How a 500+-year-old Accounting Method is Automatically Employed to Create an Accurate set of Forecasted Financial Statements
By Alan Hart, MBA
In my post on how you can forecast your cash flow and all other balance sheet account balances, I was describing a breakthrough budgeting and forecasting technology, designed specifically to enable users to generate accurate forecasted financial statements, compiled from a forecast of their entire chart of accounts. In this installment, I’m going to show you how it is done.
This software application from Centage Corporation (www.centage.com), titled Budget Maestro, is like no other, and the best way I can describe it is: “A Future Extension of the Actual Accounting System”, since it uses a built-in general ledger, where every input of budget information causes the software to automatically make all required journal entries, in all the correct GL accounts, in the right amounts, and in exactly the right budget periods, just like a regular computerized double entry accounting software, except that Budget Maestro makes these entries in future periods.
Some of the main ingredients of this system are:
1) A chart of accounts representing the organization’s actual chart of accounts.
2) A set of business entities representing the organization’s structure and to which one can assign the required accounts used in the budget.
3) An extensive array of business rules represented in menu items and pull down lists that can be individually selected and tailored to every single budget item. These include, among many attributes, unlimited spread methods, based upon assumptions, seemingly unlimited number of drivers, recognition methods and payment methods (A/R, A/P payment terms).
When you have the GL accounts assigned to your business entities and enter your budget items (revenue, expenses, fixed assets, personnel, loans, etc.), you select the business rules that match your requirements, and the way your business operates. You can create additional rules and add them to the existing pull down list, all without entering a single formula, link or programming code.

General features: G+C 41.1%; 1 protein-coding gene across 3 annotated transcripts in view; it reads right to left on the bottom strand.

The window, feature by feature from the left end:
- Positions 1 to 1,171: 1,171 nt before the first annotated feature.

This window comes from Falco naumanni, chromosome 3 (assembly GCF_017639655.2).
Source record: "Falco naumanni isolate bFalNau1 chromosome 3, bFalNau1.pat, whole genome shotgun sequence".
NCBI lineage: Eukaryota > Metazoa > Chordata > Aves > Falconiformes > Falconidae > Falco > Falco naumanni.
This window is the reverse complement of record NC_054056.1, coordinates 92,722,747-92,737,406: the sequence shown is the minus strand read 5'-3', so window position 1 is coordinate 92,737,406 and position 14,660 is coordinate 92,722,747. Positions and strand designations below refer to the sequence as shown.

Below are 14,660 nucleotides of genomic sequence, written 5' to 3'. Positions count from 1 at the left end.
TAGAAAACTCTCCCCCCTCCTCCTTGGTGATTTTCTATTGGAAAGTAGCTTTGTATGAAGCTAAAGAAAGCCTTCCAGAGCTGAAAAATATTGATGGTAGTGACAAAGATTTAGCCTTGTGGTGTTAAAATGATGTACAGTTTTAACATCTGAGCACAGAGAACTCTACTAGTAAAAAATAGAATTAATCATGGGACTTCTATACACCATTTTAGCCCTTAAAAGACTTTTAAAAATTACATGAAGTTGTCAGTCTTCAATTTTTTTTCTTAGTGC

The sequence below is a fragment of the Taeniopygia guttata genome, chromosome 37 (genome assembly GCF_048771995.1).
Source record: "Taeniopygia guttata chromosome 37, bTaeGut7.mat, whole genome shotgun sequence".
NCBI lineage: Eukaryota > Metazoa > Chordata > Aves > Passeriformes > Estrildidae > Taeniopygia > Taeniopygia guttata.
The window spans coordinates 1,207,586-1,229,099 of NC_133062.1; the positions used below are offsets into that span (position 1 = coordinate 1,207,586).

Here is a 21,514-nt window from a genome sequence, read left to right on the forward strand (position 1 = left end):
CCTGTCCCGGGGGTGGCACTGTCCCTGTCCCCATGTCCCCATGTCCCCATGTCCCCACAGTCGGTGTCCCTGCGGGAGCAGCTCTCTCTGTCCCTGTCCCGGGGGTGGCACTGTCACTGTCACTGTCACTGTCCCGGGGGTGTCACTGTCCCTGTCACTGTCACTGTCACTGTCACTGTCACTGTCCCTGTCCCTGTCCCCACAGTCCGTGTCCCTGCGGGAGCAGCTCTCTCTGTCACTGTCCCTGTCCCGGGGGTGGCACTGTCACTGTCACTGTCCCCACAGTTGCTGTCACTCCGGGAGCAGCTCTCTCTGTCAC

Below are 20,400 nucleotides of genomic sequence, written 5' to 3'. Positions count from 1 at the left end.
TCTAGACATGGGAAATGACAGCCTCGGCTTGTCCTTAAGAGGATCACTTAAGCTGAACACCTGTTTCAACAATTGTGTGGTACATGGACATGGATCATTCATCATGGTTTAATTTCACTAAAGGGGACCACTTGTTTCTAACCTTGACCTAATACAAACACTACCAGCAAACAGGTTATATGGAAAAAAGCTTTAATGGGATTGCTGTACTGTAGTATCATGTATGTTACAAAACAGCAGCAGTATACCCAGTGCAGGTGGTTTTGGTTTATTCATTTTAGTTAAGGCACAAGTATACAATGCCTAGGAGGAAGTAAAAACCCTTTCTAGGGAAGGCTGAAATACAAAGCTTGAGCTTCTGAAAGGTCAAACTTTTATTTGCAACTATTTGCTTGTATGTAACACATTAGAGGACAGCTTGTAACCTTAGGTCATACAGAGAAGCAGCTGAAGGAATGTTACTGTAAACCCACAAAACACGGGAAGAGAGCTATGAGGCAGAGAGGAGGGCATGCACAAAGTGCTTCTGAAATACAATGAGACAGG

One of the great features I find in this software is the ability to assign individual payment terms to all revenue and expense items as well as other forecasted items (e.g., fixed assets). For example, you forecast exactly how each individual sales item is going to be collected from its customers (in 30 days, 60 days, 90 days, etc.).
Similarly, you tell Budget Maestro exactly how you plan to pay for each budget item. For example, in 30 days, 60 days or any other payment schedule you find on the A/P payment drop down list. If you don’t see it there, you can create your own schedule, which is added to the list for later use.
As soon as you are done with selecting the business rules and finish working on an individual line, the entire model is updated. A set of journal entries is made into the Budget Maestro GL, and these entries immediately appear on all forecasted financial statements, ready to be displayed or printed, without any programming or formula work.
Here is the most remarkable part: These automated journal entries, which occur in response to every single budget item entry, use the standard double entry accounting method. All debits and credits are automatically made for you in all the right GL accounts, in all the budget periods where they belong and, of course, in precisely the right amounts, as driven by the forecast and business rules you chose for each individual budget item.
Since all the accounts that appear on financial statements and other reports get their balances updated just like an actual accounting system, the resulting financial statements (Income Statement, Balance Sheet and Statement of Cash Flows) and other reports, are as accurate as the budget data, assumptions and business rules you chose. There is no approximation of cash balances and other balance sheet account balances – you get forecasted financial statements just like your actual statements, all error-free, and without programming or troubleshooting.
Now you can finally focus on creating the budget and using it year-round for its intended purpose.
Alan can be reached at (310) 384-1453 or firstname.lastname@example.org.